I signed the consent form now what?
After a signed consent for evaluation form is returned to the school, an evaluation is able to take place. The evaluation must take place within a reasonable time frame from when the consent form is signed and returned. In my school district, we are required to hold the results meeting within 45 days. Many times it is held within 1-2 weeks depending on the the timing within the school year.
What kind of tests do they give to my child?
This varies from professional to professional and from school district to school district. But here are some overall ideas of the types of tests given. I want to start off this section by saying a psychological test has nothing to do with your child being crazy. I actually had a parent come to a meeting one time and tell the school psychologist “please don’t tell me I need to put my child in an institution”. A psychology evaluation CAN but not always consist of the following types of tests: intelligence testing, tests of functional behavior, individualized achievement tests, attention and depression screeners as well as a comprehensive look at classroom tests that the teacher has already administered and a look at annual state standardization tests. Speech and Language Testing will look at the following areas: receptive language, expressive language, vocabulary, social language and articulation. There are many types of tests within these areas, but don’t worry when the testing is done the school professionals will go over all the testing results with you so you know exactly what your child was tested on, the results and the interpretations of those tests.
The testing is done and a meeting is scheduled to review the results.
This meeting consists of all the professionals who evaluated your child, the classroom teacher and you. Depending on the age of the child, the child is able to come too. I usually recommend for both parents to come (if possible) so both sides are in the know about their child. I also try to encourage parents to arrange child care for their other children so they can pay as close attention to the results of the evaluations and what the professionals are trying to convey. However, we completely understand if that is not possible. At this meeting, the results of all the evaluations are discussed and the interpretations are discussed with you. If you have ANY questions, ASK PLEASE. We like to hear questions. Plus, it is very important for you to know what is going on with your child. It doesn’t help to shake your head yes to everything at the meeting, then get home and think “now what in the world did they just tell me”. At the end of this meeting, the processionals will get together and recommend that the child be on an IEP and placed in special education services or that they child is functioning appropriately and there is no need for the child to be placed in special education.
Speech Pathology services are under special education. So if a child is recommended for speech and language therapy, the child is still required to be placed in special education, the category will just be under speech and language diagnosis. In my district, we hold that Initial Placement Meeting right after the Recommendations Meeting. You as the parent have the right to take time in between if you want. If you want to take the recommendations, go over them and review them you are more than welcome. Don’t let a school district tell you that you HAVE to do the meeting right then. But don’t wait too long the quicker your child can get services the better and the time between meetings can only be 30 days. If you disagree with the results of the meeting, then you can appeal this process. You can request a hearing and you can request an Independent Educational Evaluation that has to be completed outside of the schools professionals. This has only happened once in the time I have been in the schools (4 years) so it is a pretty rare occurrence. Most of the time all the members can discuss their issues and write the IEP accordingly.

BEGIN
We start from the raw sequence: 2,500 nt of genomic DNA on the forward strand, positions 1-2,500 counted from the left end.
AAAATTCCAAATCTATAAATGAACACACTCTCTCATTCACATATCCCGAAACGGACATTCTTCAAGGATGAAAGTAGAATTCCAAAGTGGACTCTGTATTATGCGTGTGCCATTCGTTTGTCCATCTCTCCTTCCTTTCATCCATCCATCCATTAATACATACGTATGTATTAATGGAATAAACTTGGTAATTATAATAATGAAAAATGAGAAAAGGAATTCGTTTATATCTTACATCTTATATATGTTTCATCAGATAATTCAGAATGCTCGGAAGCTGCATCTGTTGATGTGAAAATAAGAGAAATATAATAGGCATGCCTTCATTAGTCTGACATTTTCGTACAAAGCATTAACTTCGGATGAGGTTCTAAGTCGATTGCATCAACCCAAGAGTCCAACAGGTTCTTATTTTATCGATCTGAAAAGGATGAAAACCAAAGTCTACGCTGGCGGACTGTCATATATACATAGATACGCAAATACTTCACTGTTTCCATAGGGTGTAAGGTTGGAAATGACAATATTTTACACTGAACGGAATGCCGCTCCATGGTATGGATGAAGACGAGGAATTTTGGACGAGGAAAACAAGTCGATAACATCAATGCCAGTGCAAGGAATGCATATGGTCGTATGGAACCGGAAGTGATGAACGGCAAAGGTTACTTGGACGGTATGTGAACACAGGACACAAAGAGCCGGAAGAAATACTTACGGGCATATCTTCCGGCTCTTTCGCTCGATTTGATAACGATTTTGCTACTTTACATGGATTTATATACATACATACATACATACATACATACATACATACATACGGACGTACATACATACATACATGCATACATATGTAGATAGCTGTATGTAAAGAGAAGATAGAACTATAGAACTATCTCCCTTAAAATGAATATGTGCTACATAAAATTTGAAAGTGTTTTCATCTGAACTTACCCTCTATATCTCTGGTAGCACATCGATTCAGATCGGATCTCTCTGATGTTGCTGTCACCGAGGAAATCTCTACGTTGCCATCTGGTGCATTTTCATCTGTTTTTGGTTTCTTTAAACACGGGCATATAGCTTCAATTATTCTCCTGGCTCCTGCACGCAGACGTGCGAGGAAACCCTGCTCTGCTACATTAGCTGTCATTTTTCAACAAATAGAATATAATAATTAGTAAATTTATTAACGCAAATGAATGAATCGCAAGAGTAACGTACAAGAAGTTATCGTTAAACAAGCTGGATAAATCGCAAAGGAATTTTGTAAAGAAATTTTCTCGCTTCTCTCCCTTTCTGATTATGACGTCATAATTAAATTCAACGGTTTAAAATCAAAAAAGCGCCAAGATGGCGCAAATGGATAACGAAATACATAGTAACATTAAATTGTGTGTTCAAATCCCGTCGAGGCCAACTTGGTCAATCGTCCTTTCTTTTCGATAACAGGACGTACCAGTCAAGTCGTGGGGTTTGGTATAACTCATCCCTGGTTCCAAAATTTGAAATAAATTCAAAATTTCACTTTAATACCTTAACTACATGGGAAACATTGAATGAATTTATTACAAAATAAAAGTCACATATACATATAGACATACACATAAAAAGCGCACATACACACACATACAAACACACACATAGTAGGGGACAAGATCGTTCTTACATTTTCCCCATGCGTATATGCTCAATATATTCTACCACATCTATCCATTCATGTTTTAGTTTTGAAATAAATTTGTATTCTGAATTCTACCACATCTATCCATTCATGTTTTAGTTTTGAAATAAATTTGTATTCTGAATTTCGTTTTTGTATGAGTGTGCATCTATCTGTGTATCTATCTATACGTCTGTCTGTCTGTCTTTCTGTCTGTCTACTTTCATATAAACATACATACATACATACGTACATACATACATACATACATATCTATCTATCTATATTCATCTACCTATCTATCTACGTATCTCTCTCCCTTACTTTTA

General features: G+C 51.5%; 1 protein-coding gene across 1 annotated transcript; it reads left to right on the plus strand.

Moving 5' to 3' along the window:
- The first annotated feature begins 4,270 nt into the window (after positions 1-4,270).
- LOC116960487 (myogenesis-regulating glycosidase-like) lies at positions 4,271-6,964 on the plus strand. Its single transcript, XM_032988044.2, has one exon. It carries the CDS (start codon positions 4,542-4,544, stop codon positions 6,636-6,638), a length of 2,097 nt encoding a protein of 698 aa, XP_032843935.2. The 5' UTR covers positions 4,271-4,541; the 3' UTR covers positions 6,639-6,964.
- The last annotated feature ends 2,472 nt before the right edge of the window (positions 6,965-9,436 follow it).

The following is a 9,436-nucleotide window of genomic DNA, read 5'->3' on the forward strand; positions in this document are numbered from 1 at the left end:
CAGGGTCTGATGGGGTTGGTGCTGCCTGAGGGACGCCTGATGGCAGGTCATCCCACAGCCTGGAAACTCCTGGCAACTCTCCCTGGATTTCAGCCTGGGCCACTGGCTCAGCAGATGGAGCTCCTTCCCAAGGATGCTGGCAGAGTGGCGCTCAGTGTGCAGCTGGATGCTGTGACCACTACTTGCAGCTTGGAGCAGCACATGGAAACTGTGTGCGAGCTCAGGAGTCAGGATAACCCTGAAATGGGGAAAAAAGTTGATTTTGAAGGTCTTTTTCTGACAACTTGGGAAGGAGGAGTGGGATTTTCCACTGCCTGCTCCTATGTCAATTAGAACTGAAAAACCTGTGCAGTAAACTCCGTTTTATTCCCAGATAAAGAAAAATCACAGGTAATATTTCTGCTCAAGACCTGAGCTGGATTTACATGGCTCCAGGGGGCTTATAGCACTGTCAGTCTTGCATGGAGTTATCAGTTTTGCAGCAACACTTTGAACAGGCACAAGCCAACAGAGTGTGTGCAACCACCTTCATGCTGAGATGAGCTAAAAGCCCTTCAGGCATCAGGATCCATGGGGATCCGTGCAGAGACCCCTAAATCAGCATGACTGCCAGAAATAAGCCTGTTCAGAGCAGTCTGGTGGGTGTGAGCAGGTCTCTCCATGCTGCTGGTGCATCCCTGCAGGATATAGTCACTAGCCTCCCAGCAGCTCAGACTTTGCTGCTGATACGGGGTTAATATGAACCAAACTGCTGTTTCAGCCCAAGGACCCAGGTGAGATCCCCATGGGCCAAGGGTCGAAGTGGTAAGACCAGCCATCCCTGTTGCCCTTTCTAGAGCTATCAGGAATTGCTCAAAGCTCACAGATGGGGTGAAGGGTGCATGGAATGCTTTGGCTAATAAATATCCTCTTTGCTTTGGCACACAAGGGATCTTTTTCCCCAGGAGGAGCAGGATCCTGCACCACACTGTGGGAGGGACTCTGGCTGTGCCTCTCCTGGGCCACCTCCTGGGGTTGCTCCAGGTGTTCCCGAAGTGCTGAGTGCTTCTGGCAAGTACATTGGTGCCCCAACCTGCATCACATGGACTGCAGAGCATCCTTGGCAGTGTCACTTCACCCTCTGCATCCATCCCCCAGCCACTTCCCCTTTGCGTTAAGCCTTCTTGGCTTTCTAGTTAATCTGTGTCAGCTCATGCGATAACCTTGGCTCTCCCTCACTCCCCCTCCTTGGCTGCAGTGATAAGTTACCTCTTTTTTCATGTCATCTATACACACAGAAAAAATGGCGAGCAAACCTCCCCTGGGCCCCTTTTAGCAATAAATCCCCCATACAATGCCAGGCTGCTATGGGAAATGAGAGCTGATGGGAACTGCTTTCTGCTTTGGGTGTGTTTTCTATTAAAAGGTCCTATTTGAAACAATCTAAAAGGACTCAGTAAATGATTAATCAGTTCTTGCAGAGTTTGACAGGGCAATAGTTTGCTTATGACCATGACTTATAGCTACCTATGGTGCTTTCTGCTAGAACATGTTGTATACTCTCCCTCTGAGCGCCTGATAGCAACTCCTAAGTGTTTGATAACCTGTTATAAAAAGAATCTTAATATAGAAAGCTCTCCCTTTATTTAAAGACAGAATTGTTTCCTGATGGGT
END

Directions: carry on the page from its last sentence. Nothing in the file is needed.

What happens at the Initial Placement Meeting?
This meeting consists of the team that will be involved in creating and updating the IEP for your child. This meeting needs to happen within 30 days of the results/recommendations meeting. This initial placement meeting typically involves a school administrator (counselor, principal, asst. principal), school professionals that recommended services (school psychologist, speech and language pathologist, physical therapist, occupational therapist), regular education teacher and special education teacher. If the child will be considered “speech only” the speech pathologists usually leads the meeting and if the child is categorized under a different category usually the special education teacher is the leader of the meeting as that special education teacher will be the “holder of the folder” and responsible for making sure the IEP is updated annually (or whenever needed) and that it continues to meet the needs for the student/child over time. If your child has been working with a speech pathologist or professional outside of school and you want that person to attend the meeting, you must notify the school ahead of time. The school can decline a person attending a meeting if they are not notified prior to the meeting. This is atypical in my experience, but there are parents who have family that are more knowledgeable about the special education process and would like them to come. This does not apply to other family members. You can bring whoever you feel would make a good contribution to your child’s team.